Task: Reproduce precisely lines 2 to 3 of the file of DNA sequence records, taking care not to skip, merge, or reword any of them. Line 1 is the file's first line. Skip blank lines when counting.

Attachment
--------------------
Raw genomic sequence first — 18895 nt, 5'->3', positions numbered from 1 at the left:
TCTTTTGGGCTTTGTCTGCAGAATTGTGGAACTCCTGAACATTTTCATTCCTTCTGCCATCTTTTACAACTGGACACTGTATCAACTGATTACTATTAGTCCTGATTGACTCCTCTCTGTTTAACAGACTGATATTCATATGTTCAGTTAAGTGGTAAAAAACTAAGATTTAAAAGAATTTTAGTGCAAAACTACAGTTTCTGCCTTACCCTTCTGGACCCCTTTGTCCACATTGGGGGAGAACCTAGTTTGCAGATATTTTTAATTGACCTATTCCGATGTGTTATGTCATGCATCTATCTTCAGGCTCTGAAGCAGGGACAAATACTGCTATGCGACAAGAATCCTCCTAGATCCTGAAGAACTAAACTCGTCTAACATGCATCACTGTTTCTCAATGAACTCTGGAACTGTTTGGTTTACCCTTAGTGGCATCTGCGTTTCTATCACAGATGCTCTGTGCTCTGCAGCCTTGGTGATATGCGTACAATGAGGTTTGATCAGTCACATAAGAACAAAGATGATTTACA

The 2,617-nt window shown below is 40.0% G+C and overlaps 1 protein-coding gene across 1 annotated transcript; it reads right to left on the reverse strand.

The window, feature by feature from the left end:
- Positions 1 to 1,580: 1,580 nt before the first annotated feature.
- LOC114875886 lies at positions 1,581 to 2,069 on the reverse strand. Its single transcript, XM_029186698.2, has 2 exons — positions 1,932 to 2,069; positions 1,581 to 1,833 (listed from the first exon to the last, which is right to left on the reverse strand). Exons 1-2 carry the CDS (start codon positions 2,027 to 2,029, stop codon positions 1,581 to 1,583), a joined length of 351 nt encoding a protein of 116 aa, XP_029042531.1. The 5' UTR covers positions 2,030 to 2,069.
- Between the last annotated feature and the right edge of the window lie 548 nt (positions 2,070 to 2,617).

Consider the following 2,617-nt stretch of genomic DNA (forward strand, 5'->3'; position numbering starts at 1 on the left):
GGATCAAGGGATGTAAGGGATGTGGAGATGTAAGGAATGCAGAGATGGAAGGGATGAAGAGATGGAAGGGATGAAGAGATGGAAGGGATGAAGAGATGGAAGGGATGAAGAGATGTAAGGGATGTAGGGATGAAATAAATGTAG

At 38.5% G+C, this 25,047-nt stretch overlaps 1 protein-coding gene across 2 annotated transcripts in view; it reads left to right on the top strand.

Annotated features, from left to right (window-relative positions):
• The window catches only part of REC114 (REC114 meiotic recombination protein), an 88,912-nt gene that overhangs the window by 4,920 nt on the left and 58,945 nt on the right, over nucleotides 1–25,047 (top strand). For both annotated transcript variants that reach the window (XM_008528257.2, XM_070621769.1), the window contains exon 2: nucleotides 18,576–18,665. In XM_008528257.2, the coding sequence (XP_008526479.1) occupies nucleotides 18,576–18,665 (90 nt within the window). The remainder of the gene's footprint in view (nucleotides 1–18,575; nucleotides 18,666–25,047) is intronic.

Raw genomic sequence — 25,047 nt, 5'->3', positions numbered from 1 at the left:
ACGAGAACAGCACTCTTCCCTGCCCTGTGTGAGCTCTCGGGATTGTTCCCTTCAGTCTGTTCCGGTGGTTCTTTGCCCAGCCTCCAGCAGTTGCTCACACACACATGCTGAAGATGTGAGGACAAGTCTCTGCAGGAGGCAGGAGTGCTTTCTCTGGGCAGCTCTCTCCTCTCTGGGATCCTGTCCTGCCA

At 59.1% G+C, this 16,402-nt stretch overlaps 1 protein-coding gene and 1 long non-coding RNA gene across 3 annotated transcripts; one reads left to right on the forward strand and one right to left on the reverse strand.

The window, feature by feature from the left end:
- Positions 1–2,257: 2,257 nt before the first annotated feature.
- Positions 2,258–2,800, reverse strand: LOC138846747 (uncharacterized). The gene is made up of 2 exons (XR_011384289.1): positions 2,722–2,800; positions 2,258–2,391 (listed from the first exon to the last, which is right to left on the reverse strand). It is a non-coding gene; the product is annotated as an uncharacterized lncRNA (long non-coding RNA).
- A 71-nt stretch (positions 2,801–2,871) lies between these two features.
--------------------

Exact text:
TCTTTTGGGCTTTGTCTGCAGAATTGTGGAACTCCTGAACATTTTCATTCCTTCTGCCATCTTTTACAACTGGACACTGTATCAACTGATTACTATTAGTCCTGATTGACTCCTCTCTGTTTAACAGACTGATATTCATATGTTCAGTTAAGTGGTAAAAAACTAAGATTTAAAAGAATTTTAGTGCAAAACTACAGTTTCTGCCTTACCCTTCTGGACCCCTTTGTCCACATTGGGGGAGAACCTAGTTTGCAGATATTTTTAATTGACCTATTCCGATGTGTTATGTCATGCATCTATCTTCAGGCTCTGAAGCAGGGACAAATACTGCTATGCGACAAGAATCCTCCTAGATCCTGAAGAACTAAACTCGTCTAACATGCATCACTGTTTCTCAATGAACTCTGGAACTGTTTGGTTTACCCTTAGTGGCATCTGCGTTTCTATCACAGATGCTCTGTGCTCTGCAGCCTTGGTGATATGCGTACAATGAGGTTTGATCAGTCACATAAGAACAAAGATGATTTACA

The 2,617-nt window shown below is 40.0% G+C and overlaps 1 protein-coding gene across 1 annotated transcript; it reads right to left on the reverse strand.